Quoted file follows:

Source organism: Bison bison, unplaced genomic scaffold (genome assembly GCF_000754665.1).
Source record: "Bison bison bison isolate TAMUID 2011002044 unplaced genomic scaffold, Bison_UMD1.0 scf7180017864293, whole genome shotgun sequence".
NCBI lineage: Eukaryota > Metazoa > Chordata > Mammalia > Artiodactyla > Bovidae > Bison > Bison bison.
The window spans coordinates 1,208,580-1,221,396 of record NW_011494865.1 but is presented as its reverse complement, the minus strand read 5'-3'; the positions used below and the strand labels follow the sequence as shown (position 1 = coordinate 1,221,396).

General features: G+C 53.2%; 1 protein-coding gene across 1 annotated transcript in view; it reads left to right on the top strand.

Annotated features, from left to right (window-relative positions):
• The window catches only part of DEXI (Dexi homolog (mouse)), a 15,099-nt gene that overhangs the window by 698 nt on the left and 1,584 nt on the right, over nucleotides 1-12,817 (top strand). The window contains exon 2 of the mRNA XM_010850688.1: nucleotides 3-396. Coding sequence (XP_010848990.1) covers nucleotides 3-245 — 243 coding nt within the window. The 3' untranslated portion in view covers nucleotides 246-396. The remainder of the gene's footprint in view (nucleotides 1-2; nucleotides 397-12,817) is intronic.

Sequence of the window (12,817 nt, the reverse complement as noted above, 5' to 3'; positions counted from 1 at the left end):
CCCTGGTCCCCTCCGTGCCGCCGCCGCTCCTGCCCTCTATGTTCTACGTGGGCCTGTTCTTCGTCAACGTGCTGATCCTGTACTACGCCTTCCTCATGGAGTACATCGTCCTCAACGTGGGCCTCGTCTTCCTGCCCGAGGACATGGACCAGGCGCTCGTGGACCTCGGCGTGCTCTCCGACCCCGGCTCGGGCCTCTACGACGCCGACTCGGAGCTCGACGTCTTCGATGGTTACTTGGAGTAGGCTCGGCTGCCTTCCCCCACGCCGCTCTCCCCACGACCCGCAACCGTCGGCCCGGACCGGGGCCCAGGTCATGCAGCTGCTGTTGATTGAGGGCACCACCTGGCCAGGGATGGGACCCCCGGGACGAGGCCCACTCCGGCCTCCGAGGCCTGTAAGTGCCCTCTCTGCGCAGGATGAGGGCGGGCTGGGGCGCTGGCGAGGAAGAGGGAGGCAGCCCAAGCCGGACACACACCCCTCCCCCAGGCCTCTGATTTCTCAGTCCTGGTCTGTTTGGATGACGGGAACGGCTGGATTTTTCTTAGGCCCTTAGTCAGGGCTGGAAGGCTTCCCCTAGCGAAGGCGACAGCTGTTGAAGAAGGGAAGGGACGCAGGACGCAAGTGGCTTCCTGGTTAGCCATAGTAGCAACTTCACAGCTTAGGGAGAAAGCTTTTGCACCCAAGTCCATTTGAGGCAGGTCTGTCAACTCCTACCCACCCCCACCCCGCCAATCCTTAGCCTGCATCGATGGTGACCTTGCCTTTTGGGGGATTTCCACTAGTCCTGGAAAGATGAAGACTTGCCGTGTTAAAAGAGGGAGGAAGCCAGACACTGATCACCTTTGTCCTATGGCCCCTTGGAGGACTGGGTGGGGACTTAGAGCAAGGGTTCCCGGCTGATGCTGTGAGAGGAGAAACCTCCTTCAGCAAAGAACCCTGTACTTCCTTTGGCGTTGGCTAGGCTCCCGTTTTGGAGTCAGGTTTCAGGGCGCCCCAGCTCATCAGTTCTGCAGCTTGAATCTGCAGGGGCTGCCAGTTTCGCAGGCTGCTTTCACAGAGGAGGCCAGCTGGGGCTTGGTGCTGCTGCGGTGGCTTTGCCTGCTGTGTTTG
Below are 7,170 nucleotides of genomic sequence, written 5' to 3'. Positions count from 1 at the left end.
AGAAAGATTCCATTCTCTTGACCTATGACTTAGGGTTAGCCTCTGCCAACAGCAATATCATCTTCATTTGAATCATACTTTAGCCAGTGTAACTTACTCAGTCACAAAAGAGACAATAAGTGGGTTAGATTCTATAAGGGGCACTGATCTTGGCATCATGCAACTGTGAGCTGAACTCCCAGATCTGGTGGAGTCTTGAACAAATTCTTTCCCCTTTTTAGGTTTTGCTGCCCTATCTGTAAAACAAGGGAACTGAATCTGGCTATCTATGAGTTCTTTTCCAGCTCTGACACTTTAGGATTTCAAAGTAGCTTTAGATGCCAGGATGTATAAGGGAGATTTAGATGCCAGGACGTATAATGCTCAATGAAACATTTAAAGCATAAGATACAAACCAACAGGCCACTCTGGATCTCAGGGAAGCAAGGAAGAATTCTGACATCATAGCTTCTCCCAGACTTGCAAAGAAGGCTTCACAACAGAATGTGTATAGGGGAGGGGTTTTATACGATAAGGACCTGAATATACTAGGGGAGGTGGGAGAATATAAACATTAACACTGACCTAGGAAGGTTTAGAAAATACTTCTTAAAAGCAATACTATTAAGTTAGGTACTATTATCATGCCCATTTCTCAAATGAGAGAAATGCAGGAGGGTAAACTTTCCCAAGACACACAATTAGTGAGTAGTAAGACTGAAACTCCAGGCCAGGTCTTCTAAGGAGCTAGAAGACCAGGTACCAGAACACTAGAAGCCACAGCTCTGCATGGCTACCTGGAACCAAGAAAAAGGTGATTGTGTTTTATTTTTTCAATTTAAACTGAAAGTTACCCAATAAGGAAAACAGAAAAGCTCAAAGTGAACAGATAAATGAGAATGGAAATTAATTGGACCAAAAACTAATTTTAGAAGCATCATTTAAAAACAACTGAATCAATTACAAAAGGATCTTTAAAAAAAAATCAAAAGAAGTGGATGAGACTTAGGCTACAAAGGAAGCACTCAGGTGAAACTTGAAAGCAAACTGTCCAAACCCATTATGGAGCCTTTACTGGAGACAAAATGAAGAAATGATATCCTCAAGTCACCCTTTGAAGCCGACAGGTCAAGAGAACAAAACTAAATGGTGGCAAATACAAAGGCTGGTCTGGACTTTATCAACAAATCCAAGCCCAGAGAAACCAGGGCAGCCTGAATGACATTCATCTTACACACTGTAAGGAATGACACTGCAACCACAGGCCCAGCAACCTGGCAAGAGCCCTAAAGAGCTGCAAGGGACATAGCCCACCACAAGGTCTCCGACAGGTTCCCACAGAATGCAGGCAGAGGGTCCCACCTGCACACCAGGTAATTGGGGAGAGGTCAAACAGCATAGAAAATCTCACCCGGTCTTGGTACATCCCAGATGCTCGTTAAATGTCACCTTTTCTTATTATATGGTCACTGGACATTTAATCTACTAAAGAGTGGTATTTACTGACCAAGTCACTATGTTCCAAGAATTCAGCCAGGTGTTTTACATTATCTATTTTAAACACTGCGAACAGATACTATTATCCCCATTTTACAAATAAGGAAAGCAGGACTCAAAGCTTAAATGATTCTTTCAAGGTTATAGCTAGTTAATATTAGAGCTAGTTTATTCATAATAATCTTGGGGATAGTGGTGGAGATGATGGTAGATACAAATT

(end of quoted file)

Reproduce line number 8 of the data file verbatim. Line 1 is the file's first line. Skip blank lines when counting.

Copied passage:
Sequence of the window (12,817 nt, the reverse complement as noted above, 5' to 3'; positions counted from 1 at the left end):